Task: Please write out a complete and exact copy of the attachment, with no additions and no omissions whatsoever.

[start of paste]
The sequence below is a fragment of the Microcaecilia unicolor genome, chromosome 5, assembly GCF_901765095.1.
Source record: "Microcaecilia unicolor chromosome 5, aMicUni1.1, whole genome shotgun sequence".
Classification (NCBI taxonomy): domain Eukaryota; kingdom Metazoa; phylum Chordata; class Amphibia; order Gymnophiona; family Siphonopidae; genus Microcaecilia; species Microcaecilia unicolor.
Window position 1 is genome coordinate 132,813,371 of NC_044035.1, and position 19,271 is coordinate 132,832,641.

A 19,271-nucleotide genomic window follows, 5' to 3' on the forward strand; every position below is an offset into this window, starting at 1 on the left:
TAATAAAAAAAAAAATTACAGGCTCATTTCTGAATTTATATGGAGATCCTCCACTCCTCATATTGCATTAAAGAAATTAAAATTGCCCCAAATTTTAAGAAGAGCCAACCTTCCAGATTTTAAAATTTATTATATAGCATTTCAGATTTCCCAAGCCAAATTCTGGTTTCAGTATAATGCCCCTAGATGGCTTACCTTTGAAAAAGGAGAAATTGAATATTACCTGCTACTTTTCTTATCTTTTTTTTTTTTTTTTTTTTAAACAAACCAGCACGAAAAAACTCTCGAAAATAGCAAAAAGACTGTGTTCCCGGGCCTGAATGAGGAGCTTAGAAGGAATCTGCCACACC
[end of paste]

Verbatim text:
The sequence below is a fragment of the Microcaecilia unicolor genome, chromosome 5, assembly GCF_901765095.1.
Source record: "Microcaecilia unicolor chromosome 5, aMicUni1.1, whole genome shotgun sequence".
Classification (NCBI taxonomy): domain Eukaryota; kingdom Metazoa; phylum Chordata; class Amphibia; order Gymnophiona; family Siphonopidae; genus Microcaecilia; species Microcaecilia unicolor.
Window position 1 is genome coordinate 132,813,371 of NC_044035.1, and position 19,271 is coordinate 132,832,641.

A 19,271-nucleotide genomic window follows, 5' to 3' on the forward strand; every position below is an offset into this window, starting at 1 on the left:
TAATAAAAAAAAAAATTACAGGCTCATTTCTGAATTTATATGGAGATCCTCCACTCCTCATATTGCATTAAAGAAATTAAAATTGCCCCAAATTTTAAGAAGAGCCAACCTTCCAGATTTTAAAATTTATTATATAGCATTTCAGATTTCCCAAGCCAAATTCTGGTTTCAGTATAATGCCCCTAGATGGCTTACCTTTGAAAAAGGAGAAATTGAATATTACCTGCTACTTTTCTTATCTTTTTTTTTTTTTTTTTTTTAAACAAACCAGCACGAAAAAACTCTCGAAAATAGCAAAAAGACTGTGTTCCCGGGCCTGAATGAGGAGCTTAGAAGGAATCTGCCACACC